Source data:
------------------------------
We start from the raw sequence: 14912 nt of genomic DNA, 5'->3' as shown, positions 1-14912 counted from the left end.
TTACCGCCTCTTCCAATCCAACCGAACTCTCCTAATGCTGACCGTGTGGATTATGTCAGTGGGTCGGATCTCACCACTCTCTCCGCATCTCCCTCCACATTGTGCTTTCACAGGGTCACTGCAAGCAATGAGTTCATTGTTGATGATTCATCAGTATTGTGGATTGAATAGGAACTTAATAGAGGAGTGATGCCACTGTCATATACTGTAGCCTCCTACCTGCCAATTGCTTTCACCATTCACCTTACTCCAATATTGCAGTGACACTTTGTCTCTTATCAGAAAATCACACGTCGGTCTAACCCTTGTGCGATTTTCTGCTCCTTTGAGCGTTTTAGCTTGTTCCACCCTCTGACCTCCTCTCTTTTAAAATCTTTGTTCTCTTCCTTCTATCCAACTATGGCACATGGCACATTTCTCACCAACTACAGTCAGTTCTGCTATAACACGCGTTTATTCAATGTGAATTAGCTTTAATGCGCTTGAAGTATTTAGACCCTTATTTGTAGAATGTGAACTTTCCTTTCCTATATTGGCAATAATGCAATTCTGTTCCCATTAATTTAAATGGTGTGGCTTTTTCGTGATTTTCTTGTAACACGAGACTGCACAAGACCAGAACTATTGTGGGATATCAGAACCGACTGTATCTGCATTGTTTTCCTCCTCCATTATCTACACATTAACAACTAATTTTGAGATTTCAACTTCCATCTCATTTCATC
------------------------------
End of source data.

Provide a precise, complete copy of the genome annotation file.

We start from the raw sequence: 14912 nt of genomic DNA, 5'->3' as shown, positions 1-14912 counted from the left end.
TTACCGCCTCTTCCAATCCAACCGAACTCTCCTAATGCTGACCGTGTGGATTATGTCAGTGGGTCGGATCTCACCACTCTCTCCGCATCTCCCTCCACATTGTGCTTTCACAGGGTCACTGCAAGCAATGAGTTCATTGTTGATGATTCATCAGTATTGTGGATTGAATAGGAACTTAATAGAGGAGTGATGCCACTGTCATATACTGTAGCCTCCTACCTGCCAATTGCTTTCACCATTCACCTTACTCCAATATTGCAGTGACACTTTGTCTCTTATCAGAAAATCACACGTCGGTCTAACCCTTGTGCGATTTTCTGCTCCTTTGAGCGTTTTAGCTTGTTCCACCCTCTGACCTCCTCTCTTTTAAAATCTTTGTTCTCTTCCTTCTATCCAACTATGGCACATGGCACATTTCTCACCAACTACAGTCAGTTCTGCTATAACACGCGTTTATTCAATGTGAATTAGCTTTAATGCGCTTGAAGTATTTAGACCCTTATTTGTAGAATGTGAACTTTCCTTTCCTATATTGGCAATAATGCAATTCTGTTCCCATTAATTTAAATGGTGTGGCTTTTTCGTGATTTTCTTGTAACACGAGACTGCACAAGACCAGAACTATTGTGGGATATCAGAACCGACTGTATCTGCATTGTTTTCCTCCTCCATTATCTACACATTAACAACTAATTTTGAGATTTCAACTTCCATCTCATTTCATC